Wal-Mart employees (Massey, 2011). Consequently, unlike Wal-
Mart, ShopRite was framed as an ‘‘asset to our local community’’
(Herman, 2012) by Joy Simmons, Charles Barron’s chief of staff,
praised by Speaker Quinn as ‘‘a company with a history of respon-
sible business practices’’ (Rogers, 2012), and applauded by Brook-
lyn Borough President Marty Markowitz for ‘‘creat[ing] union
jobs at a time when we need them the most’’ (Collins, 2012). For
all involved, combating food deserts meant good jobs, for only
through living wages could people obtain access to the good life,
which included good food.
Offering Los Angeles Wal-Muerto Kale does not substitute for
good jobs that combat poverty
Los Angeles is the largest of 88 cities in Los Angeles County, and
embodies the metropolitan area’s racially diverse and economical-
ly stratified character. The city is largely Latino/a (47.9%) with size-
able White (28%) and Asian (13.9%) communities, although the
Black community has halved over the last thirty years to 8.5%.
While the overall poverty level is 20.2%, it is higher for Blacks
(24.9%) and Latino/as (25.4%) and tends to vary widely by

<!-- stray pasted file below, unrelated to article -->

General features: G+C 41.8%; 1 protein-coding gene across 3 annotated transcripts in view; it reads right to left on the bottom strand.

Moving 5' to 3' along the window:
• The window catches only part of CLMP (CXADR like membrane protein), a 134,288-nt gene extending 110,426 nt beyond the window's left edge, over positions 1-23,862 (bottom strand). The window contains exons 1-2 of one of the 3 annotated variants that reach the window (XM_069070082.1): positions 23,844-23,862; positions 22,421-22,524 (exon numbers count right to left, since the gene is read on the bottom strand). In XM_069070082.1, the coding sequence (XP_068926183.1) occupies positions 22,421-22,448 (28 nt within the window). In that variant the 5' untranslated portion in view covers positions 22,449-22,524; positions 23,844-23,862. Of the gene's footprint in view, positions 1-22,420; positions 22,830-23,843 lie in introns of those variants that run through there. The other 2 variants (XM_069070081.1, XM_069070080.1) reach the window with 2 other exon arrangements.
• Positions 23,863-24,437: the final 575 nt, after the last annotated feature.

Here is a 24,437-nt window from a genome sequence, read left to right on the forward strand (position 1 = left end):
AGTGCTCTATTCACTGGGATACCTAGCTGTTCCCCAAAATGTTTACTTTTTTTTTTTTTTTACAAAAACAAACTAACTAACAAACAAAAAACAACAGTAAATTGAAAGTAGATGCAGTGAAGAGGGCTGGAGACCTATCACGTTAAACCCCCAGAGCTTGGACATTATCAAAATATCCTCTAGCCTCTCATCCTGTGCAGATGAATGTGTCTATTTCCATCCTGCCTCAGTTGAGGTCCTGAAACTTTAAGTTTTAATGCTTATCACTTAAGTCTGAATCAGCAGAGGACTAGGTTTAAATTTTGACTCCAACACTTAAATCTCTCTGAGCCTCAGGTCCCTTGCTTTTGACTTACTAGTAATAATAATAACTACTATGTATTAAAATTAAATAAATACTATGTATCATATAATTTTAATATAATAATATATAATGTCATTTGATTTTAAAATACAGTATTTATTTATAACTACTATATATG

In neighborhoods that lack well paying, secure jobs,
there also tends to be fewer healthy and affordable food options and
higher rates of diet related health problems (Bassford et al., 2010;
Blue Ribbon Commission, 2008). This grocery deficit persists in many
low-income communities of color despite efforts to bring in union-
ized grocery retailers and hundreds of millions of dollars of unmet
demand for good food (Shaffer, 2002; Social Compact Inc., 2008).
This exists due to land use development patterns in LA favoring sub-
urbanization and auto-centric transportation, White only restrictive
covenants and redlining leading to residential segregation, and the
flight of supermarkets to the suburbs (Shaffer, 2002). Exacerbating
access to good food is an inability to afford it in part because of a
decline in union density and labor standards in the LA grocery retail
sector as Wal-Mart and non-union specialty and ethnic chains began
infiltrating LA County throughout the 2000s.
This follows broader
California trends associated with store closures in major chains like
Albertsons, unionized chains choosing not to reinvest available cash
in wages and benefits, and the rapid growth of partially unionized
Costco (Jayaraman and FLRC, 2014).
Confrontation with these realities needs to be understood in the
context of the watershed 20-week grocery retail strike in 2003, and